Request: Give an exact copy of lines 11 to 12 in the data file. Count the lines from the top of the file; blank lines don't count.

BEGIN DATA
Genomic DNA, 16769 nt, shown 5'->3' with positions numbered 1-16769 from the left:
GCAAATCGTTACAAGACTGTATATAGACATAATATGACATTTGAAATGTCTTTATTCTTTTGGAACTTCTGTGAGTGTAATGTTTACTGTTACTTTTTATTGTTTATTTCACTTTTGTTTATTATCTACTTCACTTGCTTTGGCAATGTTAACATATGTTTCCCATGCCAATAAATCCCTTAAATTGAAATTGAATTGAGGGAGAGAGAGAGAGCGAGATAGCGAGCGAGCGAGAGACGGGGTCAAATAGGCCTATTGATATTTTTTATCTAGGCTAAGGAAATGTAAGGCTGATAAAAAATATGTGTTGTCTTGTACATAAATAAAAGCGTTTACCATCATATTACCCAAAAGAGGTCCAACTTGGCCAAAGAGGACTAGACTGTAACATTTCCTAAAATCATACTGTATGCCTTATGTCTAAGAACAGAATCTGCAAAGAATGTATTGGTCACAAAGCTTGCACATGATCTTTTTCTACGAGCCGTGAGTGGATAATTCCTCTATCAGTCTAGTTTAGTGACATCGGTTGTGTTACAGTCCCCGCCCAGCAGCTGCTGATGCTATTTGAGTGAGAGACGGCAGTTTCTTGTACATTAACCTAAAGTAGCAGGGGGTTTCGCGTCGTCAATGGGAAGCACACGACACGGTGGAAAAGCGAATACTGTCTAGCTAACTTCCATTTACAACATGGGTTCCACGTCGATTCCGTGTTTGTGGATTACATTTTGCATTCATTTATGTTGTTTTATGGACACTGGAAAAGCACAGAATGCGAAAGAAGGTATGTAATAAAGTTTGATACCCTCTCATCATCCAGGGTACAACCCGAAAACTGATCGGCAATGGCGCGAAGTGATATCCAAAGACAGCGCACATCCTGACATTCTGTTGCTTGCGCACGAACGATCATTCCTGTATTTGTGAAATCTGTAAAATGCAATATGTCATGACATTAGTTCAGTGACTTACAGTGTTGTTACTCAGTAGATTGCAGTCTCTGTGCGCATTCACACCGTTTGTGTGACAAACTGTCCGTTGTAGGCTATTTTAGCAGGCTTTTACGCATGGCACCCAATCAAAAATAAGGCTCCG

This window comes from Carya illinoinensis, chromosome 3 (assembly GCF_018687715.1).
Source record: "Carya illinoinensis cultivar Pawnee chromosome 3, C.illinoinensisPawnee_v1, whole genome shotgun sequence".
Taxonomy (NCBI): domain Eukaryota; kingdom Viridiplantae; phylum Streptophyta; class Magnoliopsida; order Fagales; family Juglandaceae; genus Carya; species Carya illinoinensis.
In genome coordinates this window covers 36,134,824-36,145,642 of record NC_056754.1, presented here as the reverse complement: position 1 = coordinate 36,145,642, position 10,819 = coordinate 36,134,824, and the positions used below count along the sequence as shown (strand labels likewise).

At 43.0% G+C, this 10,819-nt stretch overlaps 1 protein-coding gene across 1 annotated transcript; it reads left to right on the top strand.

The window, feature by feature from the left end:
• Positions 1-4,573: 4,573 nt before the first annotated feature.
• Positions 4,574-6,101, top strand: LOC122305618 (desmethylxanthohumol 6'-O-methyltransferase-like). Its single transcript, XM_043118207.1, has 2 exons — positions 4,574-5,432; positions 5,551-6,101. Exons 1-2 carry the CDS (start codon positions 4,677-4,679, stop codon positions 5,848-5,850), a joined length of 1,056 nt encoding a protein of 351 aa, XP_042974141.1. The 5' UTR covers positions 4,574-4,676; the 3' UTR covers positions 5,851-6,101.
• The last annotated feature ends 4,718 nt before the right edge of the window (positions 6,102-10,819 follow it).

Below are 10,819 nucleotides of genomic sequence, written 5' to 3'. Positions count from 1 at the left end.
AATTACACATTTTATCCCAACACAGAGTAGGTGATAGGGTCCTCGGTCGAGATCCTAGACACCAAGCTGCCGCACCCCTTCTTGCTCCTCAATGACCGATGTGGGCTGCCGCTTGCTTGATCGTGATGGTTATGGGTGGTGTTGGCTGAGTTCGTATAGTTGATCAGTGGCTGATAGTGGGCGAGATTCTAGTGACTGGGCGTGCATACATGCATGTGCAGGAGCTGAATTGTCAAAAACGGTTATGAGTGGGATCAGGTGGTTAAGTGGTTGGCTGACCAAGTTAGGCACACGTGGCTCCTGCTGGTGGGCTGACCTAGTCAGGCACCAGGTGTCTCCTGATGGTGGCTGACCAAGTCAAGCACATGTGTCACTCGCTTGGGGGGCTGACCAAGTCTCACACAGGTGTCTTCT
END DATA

• The last annotated feature ends 4,718 nt before the right edge of the window (positions 6,102-10,819 follow it).

Below are 10,819 nucleotides of genomic sequence, written 5' to 3'. Positions count from 1 at the left end.